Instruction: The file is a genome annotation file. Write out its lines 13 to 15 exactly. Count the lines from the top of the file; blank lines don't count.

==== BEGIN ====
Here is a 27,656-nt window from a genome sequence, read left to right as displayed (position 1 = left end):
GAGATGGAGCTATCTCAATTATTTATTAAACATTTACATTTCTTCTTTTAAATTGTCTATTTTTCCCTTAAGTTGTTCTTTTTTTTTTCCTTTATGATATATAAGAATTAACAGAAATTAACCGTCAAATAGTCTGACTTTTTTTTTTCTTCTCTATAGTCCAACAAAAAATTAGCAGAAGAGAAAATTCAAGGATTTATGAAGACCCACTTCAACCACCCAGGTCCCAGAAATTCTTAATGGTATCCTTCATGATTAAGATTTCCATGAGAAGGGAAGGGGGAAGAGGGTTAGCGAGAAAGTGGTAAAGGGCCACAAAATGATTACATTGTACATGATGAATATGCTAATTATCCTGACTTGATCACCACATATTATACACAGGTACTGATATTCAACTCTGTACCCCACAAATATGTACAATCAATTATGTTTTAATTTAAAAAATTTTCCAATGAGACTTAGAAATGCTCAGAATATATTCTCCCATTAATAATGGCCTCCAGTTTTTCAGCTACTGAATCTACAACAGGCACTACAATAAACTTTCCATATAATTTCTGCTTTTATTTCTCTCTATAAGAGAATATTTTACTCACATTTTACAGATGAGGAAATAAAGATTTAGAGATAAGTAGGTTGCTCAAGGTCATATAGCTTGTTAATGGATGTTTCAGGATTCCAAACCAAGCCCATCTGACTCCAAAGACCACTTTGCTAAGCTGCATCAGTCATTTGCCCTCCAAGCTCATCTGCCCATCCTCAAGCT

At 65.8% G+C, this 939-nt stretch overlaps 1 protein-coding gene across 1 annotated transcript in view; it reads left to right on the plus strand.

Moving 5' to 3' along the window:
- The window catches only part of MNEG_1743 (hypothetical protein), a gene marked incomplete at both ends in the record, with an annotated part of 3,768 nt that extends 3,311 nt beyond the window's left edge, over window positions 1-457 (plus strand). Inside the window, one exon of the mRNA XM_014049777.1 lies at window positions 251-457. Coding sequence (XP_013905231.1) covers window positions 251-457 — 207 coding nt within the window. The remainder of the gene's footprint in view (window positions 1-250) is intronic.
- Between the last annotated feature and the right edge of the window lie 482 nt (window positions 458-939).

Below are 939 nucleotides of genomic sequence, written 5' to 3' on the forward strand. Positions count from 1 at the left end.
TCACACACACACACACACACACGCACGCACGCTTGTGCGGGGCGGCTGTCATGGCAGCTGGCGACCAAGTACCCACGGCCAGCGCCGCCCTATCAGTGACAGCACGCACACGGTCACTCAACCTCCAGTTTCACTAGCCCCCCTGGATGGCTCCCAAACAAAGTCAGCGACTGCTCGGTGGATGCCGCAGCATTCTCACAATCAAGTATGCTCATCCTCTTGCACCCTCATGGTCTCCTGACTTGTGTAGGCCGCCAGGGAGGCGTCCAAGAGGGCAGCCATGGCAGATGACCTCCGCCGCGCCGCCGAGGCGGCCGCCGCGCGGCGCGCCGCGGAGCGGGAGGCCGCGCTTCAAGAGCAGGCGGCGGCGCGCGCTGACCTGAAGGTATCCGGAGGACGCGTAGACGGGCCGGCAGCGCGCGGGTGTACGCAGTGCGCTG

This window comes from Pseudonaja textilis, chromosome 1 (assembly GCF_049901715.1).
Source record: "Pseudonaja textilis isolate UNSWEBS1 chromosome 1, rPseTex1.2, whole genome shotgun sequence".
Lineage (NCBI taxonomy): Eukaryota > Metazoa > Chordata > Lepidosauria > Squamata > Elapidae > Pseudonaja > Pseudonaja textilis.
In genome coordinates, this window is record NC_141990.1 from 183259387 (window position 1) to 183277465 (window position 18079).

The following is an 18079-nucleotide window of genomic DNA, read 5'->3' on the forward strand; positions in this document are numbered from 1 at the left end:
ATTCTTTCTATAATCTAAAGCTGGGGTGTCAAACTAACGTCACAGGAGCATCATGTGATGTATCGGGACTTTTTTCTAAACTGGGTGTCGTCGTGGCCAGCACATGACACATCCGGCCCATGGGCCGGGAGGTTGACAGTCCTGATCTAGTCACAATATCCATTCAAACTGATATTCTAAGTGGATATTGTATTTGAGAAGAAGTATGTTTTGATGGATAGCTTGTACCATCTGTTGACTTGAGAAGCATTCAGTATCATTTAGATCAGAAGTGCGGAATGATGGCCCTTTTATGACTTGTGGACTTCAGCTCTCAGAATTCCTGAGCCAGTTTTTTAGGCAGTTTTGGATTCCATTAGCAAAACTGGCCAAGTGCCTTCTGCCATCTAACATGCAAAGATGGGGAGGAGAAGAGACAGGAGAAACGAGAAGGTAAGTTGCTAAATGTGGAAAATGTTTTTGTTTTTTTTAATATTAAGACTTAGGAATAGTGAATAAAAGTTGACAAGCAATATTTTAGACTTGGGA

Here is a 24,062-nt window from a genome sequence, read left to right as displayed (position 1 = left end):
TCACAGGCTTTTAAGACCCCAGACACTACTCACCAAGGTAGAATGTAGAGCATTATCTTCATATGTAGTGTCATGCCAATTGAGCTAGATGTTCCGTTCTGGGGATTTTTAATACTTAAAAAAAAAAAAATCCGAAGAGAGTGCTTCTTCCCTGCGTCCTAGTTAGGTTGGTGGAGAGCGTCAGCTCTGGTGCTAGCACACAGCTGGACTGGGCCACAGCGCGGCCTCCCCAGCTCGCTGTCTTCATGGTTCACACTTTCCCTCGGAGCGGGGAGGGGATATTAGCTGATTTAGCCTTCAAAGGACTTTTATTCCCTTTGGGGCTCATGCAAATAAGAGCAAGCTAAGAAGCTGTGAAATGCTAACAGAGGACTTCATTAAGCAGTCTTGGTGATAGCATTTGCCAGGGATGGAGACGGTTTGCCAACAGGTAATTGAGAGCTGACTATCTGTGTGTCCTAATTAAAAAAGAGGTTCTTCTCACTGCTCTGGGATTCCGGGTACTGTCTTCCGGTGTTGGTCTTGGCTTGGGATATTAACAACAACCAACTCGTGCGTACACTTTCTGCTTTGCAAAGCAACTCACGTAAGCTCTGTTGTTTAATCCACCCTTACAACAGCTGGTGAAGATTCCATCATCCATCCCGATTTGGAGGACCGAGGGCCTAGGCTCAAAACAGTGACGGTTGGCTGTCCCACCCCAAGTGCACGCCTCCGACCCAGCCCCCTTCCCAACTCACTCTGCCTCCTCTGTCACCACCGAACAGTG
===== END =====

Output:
The following is an 18079-nucleotide window of genomic DNA, read 5'->3' on the forward strand; positions in this document are numbered from 1 at the left end:
ATTCTTTCTATAATCTAAAGCTGGGGTGTCAAACTAACGTCACAGGAGCATCATGTGATGTATCGGGACTTTTTTCTAAACTGGGTGTCGTCGTGGCCAGCACATGACACATCCGGCCCATGGGCCGGGAGGTTGACAGTCCTGATCTAGTCACAATATCCATTCAAACTGATATTCTAAGTGGATATTGTATTTGAGAAGAAGTATGTTTTGATGGATAGCTTGTACCATCTGTTGACTTGAGAAGCATTCAGTATCATTTAGATCAGAAGTGCGGAATGATGGCCCTTTTATGACTTGTGGACTTCAGCTCTCAGAATTCCTGAGCCAGTTTTTTAGGCAGTTTTGGATTCCATTAGCAAAACTGGCCAAGTGCCTTCTGCCATCTAACATGCAAAGATGGGGAGGAGAAGAGACAGGAGAAACGAGAAGGTAAGTTGCTAAATGTGGAAAATGTTTTTGTTTTTTTTAATATTAAGACTTAGGAATAGTGAATAAAAGTTGACAAGCAATATTTTAGACTTGGGA

Here is a 24,062-nt window from a genome sequence, read left to right as displayed (position 1 = left end):